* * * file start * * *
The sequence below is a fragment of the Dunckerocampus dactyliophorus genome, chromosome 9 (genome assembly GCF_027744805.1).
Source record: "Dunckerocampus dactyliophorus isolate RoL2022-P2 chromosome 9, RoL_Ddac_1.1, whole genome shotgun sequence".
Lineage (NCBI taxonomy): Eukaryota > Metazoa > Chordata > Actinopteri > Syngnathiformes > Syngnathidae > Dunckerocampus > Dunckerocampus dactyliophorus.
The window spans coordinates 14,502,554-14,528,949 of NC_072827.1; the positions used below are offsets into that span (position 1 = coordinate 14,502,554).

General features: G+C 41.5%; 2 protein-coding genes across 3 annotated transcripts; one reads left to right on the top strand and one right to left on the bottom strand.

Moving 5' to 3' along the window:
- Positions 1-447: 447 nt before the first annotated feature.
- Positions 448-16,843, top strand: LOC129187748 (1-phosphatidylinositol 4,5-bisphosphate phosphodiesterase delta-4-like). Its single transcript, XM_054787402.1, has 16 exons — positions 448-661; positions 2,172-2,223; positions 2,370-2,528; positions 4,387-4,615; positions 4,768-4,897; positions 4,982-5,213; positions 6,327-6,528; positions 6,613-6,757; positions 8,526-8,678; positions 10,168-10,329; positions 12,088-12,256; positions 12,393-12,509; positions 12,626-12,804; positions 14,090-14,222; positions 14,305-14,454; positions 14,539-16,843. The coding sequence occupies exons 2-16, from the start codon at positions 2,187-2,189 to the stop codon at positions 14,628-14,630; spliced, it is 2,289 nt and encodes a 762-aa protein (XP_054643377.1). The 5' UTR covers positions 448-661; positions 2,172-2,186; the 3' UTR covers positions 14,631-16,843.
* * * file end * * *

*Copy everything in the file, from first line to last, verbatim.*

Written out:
The sequence below is a fragment of the Dunckerocampus dactyliophorus genome, chromosome 9 (genome assembly GCF_027744805.1).
Source record: "Dunckerocampus dactyliophorus isolate RoL2022-P2 chromosome 9, RoL_Ddac_1.1, whole genome shotgun sequence".
Lineage (NCBI taxonomy): Eukaryota > Metazoa > Chordata > Actinopteri > Syngnathiformes > Syngnathidae > Dunckerocampus > Dunckerocampus dactyliophorus.
The window spans coordinates 14,502,554-14,528,949 of NC_072827.1; the positions used below are offsets into that span (position 1 = coordinate 14,502,554).

General features: G+C 41.5%; 2 protein-coding genes across 3 annotated transcripts; one reads left to right on the top strand and one right to left on the bottom strand.

Moving 5' to 3' along the window:
- Positions 1-447: 447 nt before the first annotated feature.
- Positions 448-16,843, top strand: LOC129187748 (1-phosphatidylinositol 4,5-bisphosphate phosphodiesterase delta-4-like). Its single transcript, XM_054787402.1, has 16 exons — positions 448-661; positions 2,172-2,223; positions 2,370-2,528; positions 4,387-4,615; positions 4,768-4,897; positions 4,982-5,213; positions 6,327-6,528; positions 6,613-6,757; positions 8,526-8,678; positions 10,168-10,329; positions 12,088-12,256; positions 12,393-12,509; positions 12,626-12,804; positions 14,090-14,222; positions 14,305-14,454; positions 14,539-16,843. The coding sequence occupies exons 2-16, from the start codon at positions 2,187-2,189 to the stop codon at positions 14,628-14,630; spliced, it is 2,289 nt and encodes a 762-aa protein (XP_054643377.1). The 5' UTR covers positions 448-661; positions 2,172-2,186; the 3' UTR covers positions 14,631-16,843.